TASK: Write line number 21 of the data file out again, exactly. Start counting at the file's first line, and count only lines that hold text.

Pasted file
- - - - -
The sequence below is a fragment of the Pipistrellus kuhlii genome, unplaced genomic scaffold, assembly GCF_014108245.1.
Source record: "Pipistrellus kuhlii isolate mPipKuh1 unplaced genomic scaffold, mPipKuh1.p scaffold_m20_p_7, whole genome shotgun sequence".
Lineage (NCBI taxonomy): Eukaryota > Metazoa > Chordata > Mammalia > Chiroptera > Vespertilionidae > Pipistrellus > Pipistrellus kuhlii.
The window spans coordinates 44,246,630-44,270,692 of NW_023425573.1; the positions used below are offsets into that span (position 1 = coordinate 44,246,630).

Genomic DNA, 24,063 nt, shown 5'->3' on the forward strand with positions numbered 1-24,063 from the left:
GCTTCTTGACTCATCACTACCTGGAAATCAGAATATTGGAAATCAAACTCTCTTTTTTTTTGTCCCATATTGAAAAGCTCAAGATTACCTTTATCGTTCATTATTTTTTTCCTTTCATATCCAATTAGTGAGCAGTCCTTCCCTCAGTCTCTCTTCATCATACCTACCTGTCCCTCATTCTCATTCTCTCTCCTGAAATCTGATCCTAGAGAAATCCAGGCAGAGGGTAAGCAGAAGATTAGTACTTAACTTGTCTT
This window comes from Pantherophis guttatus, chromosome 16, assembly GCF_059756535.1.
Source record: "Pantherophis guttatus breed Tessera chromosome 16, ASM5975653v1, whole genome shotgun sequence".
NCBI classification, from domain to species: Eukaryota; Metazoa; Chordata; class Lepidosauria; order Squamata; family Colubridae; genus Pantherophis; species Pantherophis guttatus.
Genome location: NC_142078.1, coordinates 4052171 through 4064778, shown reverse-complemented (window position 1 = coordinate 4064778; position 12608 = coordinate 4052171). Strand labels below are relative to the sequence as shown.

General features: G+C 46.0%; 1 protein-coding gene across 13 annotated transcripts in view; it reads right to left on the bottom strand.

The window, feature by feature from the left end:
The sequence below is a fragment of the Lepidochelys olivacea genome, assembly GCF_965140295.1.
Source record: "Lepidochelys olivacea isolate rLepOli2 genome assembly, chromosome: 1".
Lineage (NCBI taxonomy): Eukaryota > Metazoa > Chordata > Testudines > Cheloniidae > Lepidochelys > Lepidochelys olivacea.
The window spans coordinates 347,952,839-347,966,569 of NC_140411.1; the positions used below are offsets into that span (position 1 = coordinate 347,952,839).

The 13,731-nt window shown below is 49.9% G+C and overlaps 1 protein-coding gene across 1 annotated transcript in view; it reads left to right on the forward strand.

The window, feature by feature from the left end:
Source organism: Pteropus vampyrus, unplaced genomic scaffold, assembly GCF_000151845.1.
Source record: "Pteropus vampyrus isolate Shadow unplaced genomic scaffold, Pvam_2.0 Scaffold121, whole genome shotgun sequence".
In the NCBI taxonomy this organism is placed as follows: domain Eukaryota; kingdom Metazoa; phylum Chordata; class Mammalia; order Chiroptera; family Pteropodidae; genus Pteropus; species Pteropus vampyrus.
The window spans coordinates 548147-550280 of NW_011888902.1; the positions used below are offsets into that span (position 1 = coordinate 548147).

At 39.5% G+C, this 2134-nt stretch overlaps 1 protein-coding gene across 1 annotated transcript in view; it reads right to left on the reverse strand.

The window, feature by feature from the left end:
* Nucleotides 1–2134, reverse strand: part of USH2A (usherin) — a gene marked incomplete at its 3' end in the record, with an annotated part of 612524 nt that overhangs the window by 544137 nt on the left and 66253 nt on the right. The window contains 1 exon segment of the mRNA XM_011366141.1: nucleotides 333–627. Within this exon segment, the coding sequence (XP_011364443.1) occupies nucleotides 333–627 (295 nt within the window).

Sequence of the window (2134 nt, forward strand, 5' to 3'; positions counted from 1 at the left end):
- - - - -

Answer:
In the NCBI taxonomy this organism is placed as follows: domain Eukaryota; kingdom Metazoa; phylum Chordata; class Mammalia; order Chiroptera; family Pteropodidae; genus Pteropus; species Pteropus vampyrus.